NSW Sushi store operator, accountant fined $200K for exploiting young foreign workers

By @chelean on
A man carries a plate of Arabic Sushi at Cactus Senshi restaurant in Doha, Qatar October 8, 2016. Picture taken October 8, 2016.
A man carries a plate of Arabic Sushi at Cactus Senshi restaurant in Doha, Qatar October 8, 2016. Picture taken October 8, 2016. Reuters/Naseem Zeitoon

An NSW sushi store operator and his accountant were fined almost $200,000 after it was found that they had been ripping off young overseas workers. Kyoo Pty Ltd, which operates Masaki sushi outlet at Stockland Shellharbour, ran an illegal internship program that exploited three foreign workers of $51,025 from September 2014 to July 2015.

The Fair Work Ombudsman said Hyo Jun “John” Kwon, Kjoo manager and part owner, and his company entered into an “Internship Agreement” with a private Korean college called Busan Institute of Science and Technology. The program encouraged the three young women, aged 20 to 21, to come to Australia on 417 working holiday visas.

The agreement stated that the workers, who spoke little English, were paid flat rates of between $12 and $13.50 per hour in cash, with each one working four to six days per week and averaging more than 38 hours per week.

But because the agreement was not authorised by any Australian law and the work they performed at the sushi place was not a formal part of their college studies, they should have been classified as employees. This means they were entitled to be paid the minimum pay rates that applied under the Fast Food Industry Award 2010. Instead of $12 to $13.50 per hour, their minimum hourly rates should have ranged from $16.67 to $18.99 plus casual lodgings, and their penalty rates should range from $23 to $47 an hour. There were also unlawful deductions made from their wages for accommodation.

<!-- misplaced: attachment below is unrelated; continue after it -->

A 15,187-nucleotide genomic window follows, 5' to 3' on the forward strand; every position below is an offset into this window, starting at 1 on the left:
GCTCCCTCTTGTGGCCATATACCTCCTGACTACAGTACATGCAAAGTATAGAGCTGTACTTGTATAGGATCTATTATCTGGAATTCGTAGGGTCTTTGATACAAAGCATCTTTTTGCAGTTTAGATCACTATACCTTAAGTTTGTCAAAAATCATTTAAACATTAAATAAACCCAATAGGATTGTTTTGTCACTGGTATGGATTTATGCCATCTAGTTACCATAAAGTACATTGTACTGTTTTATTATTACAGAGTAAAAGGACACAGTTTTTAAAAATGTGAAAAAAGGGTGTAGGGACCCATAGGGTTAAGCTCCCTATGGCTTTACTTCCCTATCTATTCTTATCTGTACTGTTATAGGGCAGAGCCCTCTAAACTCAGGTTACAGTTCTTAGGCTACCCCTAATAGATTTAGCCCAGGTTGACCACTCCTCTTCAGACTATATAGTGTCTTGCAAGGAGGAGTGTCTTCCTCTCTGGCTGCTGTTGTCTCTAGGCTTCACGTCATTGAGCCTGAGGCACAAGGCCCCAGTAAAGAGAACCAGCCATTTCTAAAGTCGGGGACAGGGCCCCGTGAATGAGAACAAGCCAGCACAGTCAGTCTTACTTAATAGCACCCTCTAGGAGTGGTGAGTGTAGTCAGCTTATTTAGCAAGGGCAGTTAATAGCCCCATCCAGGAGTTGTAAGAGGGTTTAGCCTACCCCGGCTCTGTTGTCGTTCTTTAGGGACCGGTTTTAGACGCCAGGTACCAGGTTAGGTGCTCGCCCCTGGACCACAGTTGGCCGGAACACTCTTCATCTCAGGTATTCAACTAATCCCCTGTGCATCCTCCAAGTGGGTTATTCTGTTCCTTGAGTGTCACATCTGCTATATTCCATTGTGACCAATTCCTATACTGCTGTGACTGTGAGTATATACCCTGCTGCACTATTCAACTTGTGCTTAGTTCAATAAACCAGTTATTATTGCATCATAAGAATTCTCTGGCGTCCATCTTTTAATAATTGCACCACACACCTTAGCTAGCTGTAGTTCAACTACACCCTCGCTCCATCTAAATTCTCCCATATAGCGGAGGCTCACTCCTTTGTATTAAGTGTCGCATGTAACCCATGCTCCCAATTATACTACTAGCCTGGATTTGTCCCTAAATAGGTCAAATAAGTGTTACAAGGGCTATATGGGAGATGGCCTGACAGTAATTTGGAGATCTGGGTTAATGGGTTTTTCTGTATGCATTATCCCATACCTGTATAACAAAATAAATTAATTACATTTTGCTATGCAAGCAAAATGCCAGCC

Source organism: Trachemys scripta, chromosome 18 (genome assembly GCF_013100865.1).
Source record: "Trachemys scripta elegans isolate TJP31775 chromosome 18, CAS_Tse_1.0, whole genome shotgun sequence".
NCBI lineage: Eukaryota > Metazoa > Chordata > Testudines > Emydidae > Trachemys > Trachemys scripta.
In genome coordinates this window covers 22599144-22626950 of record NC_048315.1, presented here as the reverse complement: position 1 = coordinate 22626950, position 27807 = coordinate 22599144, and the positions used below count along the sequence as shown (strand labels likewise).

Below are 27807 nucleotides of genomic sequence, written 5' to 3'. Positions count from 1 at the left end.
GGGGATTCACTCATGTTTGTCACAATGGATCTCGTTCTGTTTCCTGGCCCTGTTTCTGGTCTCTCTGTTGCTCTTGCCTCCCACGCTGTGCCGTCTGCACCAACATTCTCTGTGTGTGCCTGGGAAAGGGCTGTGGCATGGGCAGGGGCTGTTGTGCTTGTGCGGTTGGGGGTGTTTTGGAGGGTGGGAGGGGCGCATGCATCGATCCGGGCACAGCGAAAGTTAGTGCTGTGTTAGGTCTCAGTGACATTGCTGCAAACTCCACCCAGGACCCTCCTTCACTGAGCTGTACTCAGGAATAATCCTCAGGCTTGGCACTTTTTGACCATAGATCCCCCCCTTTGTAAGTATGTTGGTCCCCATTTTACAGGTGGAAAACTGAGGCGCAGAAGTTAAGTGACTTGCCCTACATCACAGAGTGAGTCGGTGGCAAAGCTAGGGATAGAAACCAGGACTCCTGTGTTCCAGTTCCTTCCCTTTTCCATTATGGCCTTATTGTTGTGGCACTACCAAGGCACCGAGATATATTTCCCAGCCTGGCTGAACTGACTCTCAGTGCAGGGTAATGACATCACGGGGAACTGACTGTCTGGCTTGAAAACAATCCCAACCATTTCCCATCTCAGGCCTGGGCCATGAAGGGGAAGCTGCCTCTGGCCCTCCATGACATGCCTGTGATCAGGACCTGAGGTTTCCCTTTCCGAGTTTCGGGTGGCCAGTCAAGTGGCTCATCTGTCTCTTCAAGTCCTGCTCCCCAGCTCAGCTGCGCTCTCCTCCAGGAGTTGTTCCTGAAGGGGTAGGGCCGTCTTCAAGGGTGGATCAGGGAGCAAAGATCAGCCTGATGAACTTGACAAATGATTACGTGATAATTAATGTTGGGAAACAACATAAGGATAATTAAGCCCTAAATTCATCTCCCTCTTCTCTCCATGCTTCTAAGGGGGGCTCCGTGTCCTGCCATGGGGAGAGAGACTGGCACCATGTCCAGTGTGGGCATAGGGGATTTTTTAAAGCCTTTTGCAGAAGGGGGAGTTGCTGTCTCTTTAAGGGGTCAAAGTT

The FWO said that after it issued a Notice to Produce records to Ok Gyu Lim, Kjoo’s accountant and the director of the accountancy firm Hanlim, he created false pay records showing the workers had been paid much higher wage rates than the actual pay they received. Judge Philip Dowdy said the company deliberately and intentionally underpaid employees to gain financial advantage.

“The deliberate targeting of the employees for underpayment is emphasised by the fact that all other employees of businesses associated with Mr Kwon had been paid according to Australian Law,” the judge said. “I regard the creation of this false documentation and its submission to the [Fair Work Ombudsman] as if they were true and correct as the highest level of dishonesty.”

The FWO discovered the underpayments to the workers after it received requests for assistance from the workers to launch an investigation. The underpayments were rectified before the litigation started.

Kwon was penalised $32,352 for the worker exploitation, while Lim was also ordered to pay $4,608 for his involvement. Fair Work Ombudsman Natalie James said the penalties imposed to Kwon and Lim reinforced the message of serious consequences for employees exploiting internship programs as cheap labour. She added that the agency is prepared to use accessorial liability laws to hold perpetrators responsible.

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